Dr. Danel: So our first—we have many many different partnerships…Our top priority is working with our member states, because that’s our role, it’s to provide technical assistance to the to our member states. And as I said, PAHO is really the secretariat, the headquarters and the member states…but we cannot do that on our own because we don’t have all the expertise that we need. So we do for Zika in particular pulled in especially when Microcephaly was identified in October as…potentially related to Zika and of course, now it’s been confirmed that it it is related to Zika using the data…we worked with, in particular with CDC for this particular issue [microcephaly}, with health Canada, with lots of other experts who have expertise in arboviral diseases and pulled together missions very quickly, first to Brazil but then to other countries. Because we knew that this was going to spread based on our experience with Chikungunya, we almost new exactly where it was going to spread and how quickly it was going to spread, which is very quickly…So the missions involved as well, others experts and partners. And our country offices…were also working with their partners which are the NGOs on the ground that are helping the ministries operationalize all the plans that they have. We also, I think very importantly…since there was so much we didn’t know about Zika, in early March, we pulled together a research meeting to identify…to develop a research agenda, identify the research priorities, help people get who know how to do the research that’s needed…start working towards…doing the research so that we could have the knowledge that comes from that research that’s going to help us better prevent and control the disease. And we’ve had you know lots of meetings on Arboviruses. In fact right now, there’s a big meeting going on in Cuba…As we’ve moved along and advanced and learn about what’s working, what’s not, what’s working better, what’s not, we bring a lot of people together to share that knowledge…And we’ve worked very closely with the World Health Organization…because Zika has been identified in parts of Africa, Western Africa in particular. I mean it came from Africa but this new virus…I think actually we’re still not exactly sure how it evolved and where it evolved...But we know that this strain has been now found in parts of West Africa, so we’re working with WHO and sharing information…initially on a daily basis, and now it’s sort of on a weekly basis to make sure that they can also help countries in other regions of the world who are interested in this.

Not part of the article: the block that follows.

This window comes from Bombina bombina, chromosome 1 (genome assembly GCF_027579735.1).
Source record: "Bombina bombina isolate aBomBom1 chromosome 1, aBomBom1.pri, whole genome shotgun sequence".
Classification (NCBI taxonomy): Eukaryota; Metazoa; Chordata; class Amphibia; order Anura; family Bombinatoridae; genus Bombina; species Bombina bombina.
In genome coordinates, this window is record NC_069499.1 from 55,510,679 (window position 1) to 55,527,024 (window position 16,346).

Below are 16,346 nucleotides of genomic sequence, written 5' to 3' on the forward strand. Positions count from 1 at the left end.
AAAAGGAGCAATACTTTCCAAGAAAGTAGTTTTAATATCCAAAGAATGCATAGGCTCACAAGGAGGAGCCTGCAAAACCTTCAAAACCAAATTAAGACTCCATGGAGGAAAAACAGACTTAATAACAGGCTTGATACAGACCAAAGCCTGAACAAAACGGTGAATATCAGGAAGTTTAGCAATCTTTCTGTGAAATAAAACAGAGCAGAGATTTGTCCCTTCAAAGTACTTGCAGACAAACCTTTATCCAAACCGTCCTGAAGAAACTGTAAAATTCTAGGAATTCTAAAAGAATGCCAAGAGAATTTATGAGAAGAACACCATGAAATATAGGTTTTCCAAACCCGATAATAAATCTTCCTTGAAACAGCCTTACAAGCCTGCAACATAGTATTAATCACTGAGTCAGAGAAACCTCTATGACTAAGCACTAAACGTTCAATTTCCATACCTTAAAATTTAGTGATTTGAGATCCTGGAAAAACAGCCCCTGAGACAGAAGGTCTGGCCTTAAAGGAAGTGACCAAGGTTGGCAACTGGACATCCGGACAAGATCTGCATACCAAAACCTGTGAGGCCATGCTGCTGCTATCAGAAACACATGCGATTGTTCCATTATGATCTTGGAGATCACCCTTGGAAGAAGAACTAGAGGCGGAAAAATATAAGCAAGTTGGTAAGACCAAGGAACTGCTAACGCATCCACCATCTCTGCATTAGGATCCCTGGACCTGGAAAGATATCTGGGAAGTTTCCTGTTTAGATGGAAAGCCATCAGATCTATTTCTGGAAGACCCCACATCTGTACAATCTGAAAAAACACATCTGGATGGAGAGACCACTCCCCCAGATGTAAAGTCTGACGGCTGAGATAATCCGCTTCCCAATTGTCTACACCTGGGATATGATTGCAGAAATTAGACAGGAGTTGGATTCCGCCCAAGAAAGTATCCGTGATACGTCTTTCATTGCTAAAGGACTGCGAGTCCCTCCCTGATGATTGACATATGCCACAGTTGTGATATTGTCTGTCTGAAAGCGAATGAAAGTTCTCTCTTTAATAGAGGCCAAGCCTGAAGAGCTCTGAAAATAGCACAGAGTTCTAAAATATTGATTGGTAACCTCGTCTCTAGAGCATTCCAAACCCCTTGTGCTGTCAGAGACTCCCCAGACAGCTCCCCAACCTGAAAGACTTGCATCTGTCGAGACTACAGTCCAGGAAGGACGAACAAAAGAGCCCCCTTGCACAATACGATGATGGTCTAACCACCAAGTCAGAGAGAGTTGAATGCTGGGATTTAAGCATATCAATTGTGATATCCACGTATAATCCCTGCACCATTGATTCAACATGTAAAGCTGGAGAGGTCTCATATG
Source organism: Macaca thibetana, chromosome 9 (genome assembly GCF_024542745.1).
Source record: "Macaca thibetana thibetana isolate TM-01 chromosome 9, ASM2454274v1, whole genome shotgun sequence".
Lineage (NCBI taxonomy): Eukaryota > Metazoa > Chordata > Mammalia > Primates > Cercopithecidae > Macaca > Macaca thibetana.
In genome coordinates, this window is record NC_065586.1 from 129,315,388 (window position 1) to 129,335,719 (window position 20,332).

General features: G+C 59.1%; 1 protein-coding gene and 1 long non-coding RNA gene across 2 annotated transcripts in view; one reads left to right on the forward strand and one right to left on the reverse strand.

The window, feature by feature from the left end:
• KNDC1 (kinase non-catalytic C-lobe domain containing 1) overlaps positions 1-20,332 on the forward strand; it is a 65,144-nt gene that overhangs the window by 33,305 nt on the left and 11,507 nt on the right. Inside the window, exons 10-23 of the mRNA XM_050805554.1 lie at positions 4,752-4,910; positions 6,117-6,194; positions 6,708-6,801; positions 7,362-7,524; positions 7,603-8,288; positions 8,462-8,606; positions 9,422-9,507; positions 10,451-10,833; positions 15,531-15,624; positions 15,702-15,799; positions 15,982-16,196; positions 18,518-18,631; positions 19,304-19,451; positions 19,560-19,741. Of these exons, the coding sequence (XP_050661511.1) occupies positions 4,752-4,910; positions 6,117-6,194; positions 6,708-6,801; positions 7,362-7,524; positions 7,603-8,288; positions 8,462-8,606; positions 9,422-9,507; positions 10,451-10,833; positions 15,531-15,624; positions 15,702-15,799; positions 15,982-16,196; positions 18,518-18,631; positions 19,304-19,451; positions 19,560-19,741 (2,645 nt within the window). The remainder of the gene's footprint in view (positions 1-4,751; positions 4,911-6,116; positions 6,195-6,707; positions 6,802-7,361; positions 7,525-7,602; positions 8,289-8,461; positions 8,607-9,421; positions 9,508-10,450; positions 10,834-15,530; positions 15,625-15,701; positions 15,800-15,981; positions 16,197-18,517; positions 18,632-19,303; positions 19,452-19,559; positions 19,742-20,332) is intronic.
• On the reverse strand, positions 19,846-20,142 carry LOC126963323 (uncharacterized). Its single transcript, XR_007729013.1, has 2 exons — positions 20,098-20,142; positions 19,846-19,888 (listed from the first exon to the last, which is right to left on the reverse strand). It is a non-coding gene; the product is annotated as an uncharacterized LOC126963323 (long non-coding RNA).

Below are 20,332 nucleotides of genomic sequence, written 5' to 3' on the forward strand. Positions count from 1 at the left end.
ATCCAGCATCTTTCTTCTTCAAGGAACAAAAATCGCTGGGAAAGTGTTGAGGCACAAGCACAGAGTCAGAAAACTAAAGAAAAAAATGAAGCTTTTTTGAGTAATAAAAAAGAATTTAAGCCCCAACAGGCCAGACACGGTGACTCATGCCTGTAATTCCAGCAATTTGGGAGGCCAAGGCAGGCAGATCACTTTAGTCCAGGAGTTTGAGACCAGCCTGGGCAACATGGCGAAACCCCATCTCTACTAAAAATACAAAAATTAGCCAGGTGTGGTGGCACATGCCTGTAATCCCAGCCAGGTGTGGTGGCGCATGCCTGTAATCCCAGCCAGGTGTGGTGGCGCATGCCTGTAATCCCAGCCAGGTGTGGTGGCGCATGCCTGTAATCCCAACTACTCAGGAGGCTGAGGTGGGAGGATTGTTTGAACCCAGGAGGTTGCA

Dr. Danel: PAHO does have a long history of experience with natural disasters. Unfortunately, the region of the Americas is one of the regions that’s most heavily hit by natural disasters. We have earthquakes, we have volcanoes, we have hurricanes, we have flooding, we have droughts. So all of those things can require, depending on how severe they are, assistance form PAHO, and so when there’s an emergency, we mobilize teams, we mobilize a response. We have a sub regional office in the Caribbean, and we have a sub regional office in Panama, and we’re putting together a sub regional office in South America. So we have an expert team already in the Caribbean because…something happens almost every year in the Caribbean, and again, there’s people there that have been involved in multiple hurricane disaster responses with lot of experience. So when Matthews happened, that’s what we did. We mobilized a team, we activated our emergency operations center in headquarters so that we could communicate daily and, you know, get the resources and mobilize money, and mobilize people to go to Haiti. And we actually had, we actually mobilized people before the hurricane hit. Because we knew that after it hit, we weren’t going to be able to get people down there…and people did arrive in the Bahamas before Matthews hit and in Jamaica before the hurricane hit…But the folks that were going to Haiti got to Miami and then they closed the airport because they closed it on Sunday…so then they arrived after. But we have a big country office in Haiti and of course that office was also setting itself up, they have an emergency operations center there that’s working with our emergency operation center. And they had already mobilized some of the stocks that they were going to need…we have a big storehouse there too. And then once the disaster happened, there is the UN, in Latin America, I think there’s a very effective disaster response from the UN, because PAHO does the health piece. We are the lead for the health cluster when there is an emergency. So we are doing surveillance, identifying diseases, making sure that, you know, thinking about water and sanitation, but there’s a lot of other issues. There’s housing, food, and those are not things that PAHO can deal with so there are other pieces of the UN that do that, OCHA…They are the office that leads…the humanitarian response. So we coordinate with…the other offices to provide relief. And with the ministry of health…Haiti, the situation, it’s one of the worst that we’ve seen. I mean, it was very heavily…affected….and on top of that, Haiti has had cholera since a couple of months after the earthquake, so we knew that…it was fairly clear that cholera was going to be a very big issue in that disaster area…so we were already also preparing ourselves for an increase in cholera cases… we moved some of those [ministry of health] teams to the affected areas…and brought in chlorination…tablets, and I think other agencies are bringing in clean water. And doing our best to address that issue, which is a big one in Haiti.